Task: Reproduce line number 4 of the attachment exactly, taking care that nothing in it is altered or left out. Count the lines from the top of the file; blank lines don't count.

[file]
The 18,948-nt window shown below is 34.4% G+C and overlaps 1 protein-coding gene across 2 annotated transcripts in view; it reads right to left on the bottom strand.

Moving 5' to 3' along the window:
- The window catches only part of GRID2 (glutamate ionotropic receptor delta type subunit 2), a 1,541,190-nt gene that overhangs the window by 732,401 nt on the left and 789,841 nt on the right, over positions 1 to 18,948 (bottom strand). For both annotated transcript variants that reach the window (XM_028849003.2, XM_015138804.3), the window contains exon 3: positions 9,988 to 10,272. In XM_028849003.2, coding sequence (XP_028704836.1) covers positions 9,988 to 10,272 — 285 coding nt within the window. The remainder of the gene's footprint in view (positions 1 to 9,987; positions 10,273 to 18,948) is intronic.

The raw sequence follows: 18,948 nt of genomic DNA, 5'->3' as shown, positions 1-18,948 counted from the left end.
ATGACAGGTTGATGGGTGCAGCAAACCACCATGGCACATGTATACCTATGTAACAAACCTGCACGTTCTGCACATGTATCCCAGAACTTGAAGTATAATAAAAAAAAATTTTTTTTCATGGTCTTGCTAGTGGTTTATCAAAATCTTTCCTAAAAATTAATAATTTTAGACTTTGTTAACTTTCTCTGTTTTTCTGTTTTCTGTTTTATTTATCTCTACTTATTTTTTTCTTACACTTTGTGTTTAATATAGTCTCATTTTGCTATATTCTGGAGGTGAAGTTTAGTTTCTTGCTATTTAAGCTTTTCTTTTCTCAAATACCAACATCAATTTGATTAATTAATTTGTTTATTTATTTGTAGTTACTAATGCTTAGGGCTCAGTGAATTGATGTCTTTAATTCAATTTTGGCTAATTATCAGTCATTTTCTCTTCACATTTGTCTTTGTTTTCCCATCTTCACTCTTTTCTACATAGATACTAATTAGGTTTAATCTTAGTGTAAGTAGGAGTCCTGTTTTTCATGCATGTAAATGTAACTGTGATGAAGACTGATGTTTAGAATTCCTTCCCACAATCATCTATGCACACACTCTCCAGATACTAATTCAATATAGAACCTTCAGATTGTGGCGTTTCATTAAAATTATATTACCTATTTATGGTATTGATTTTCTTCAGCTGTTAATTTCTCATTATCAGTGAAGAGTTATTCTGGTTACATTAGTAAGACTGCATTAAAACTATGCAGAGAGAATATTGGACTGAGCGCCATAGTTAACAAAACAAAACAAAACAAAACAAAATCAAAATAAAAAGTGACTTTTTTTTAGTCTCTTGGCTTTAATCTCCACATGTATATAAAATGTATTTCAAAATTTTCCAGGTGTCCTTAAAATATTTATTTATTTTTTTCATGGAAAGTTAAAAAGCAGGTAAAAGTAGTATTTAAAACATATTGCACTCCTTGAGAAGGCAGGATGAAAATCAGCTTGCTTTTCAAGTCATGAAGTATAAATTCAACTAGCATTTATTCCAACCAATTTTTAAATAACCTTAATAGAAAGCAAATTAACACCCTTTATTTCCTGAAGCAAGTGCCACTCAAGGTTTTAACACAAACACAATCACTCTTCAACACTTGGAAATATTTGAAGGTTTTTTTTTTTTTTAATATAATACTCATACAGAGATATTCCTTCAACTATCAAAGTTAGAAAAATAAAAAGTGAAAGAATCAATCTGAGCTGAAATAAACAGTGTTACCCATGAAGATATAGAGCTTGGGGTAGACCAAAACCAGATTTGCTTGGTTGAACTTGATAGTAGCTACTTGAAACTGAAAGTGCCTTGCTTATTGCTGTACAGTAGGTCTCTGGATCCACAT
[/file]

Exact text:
The raw sequence follows: 18,948 nt of genomic DNA, 5'->3' as shown, positions 1-18,948 counted from the left end.